“Do you know if you want embalming or cremation?” I say with hesitation.
And what proceeded was her only scripted response.
“It depends on the condition of his body.  The coroner told us he slammed into a tree without his helmet on, but they wouldn’t tell us anymore.  If he’s bad … cremation.  If he’s okay … embalming.”
We went over the plan of action, which consists of me calling the hospital to see if her son-in-law’s released, calling the coroner to inquire about the condition of the body and then calling her back to let her know a time she could come in to the funeral home and make arrangements.
I called the coroner’s office.
Got the release from the hospital.
And an hour later I was standing in the morgue unzipping the body bag to see if the body of this 40 year old man was viewable.  It was the back of the head that hit the tree … something we could fix for his wife and four young children (ages 5 to 13), so they could see their husband and daddy one last time.
15 hours of restoration.  He still didn’t look right.  Dead people never look right.  We’re so used to seeing them alive that dead is never accurate … but this was different.  This was a motorcycle accident that threw a man into a tree.
We gave the wife the choice to continue on with the public viewing or close the lid and she chose to keep it open, sharing the reality and source of her pain in all its distortion … sharing it even with her four young children and all their schoolmates that came out in support, many of whom saw unperfected death for the very first time.
The scheduled end of the viewing came and went but people kept coming to view.
Finally the last person filed past the casket and the family knew the time to say their last good-bye had approached.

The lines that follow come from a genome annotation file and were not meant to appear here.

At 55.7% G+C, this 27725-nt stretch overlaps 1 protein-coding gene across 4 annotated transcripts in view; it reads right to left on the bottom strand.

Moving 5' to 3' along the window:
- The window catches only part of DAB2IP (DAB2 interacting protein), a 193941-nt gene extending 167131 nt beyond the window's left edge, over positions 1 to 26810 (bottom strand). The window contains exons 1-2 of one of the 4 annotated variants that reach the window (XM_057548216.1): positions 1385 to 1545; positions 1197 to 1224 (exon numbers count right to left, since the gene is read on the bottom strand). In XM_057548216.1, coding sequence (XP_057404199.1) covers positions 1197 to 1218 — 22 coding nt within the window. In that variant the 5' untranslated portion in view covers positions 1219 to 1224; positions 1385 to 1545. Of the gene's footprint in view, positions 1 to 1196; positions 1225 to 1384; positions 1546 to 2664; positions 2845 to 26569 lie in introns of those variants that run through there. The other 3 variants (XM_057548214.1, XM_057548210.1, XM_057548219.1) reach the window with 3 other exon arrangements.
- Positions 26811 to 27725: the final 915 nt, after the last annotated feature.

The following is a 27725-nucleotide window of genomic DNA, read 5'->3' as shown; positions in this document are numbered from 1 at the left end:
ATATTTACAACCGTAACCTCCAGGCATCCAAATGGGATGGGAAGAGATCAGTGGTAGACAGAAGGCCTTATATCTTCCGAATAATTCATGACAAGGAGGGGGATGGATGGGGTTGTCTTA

The viewing was held in a church, with the casket positioned at the front of a totally full sanctuary.  As a way to provide privacy to the family, we turned the open casket around so that the lid blocked the view from the pews … creating a private space where tears could be shed in all their honest shock.
And the sanctuary echoed with the cries of four weeping children and their mother … making time stand silent.
The grandfather came up to the casket, wrapped his arms around the children and said, “This is hard for you to understand.”  The tear soaked porcelain skin cheeks.  The last look of their father’s physical body save the memories their young minds have stored.
In those moments as the sanctuary resounded with the cries produced by an inexplicable death, there wasn’t a person in the room who understood.
Yet all tried to understand.  All grasped for an explanation.
In these moments — as we watched these young children — we all became like them.  With all the well intended cliches emptied of meaning, we allowed our minds to reconcile with what our hearts were telling us: we simply can’t understand something that doesn’t make sense.

We can't explain every death. 
But what I can offer you is that every life has a purpose.
We may not know right away why someone had to die,
But I trust that there is a master plan and we must go on.
Go on with a purpose and an appreciation for the lives that have touched our own.
Each day, we interact with others.
Each day we have the opportunity to help someone in need.
You just never know, who in the crowd,
standing beside you in line
or passing you in the street,
might be raised in spirit, 
or even lifted from despair,
by the kindness in your glance 
or the comfort of your smile.

But they may never forget.

And that, is how we do it.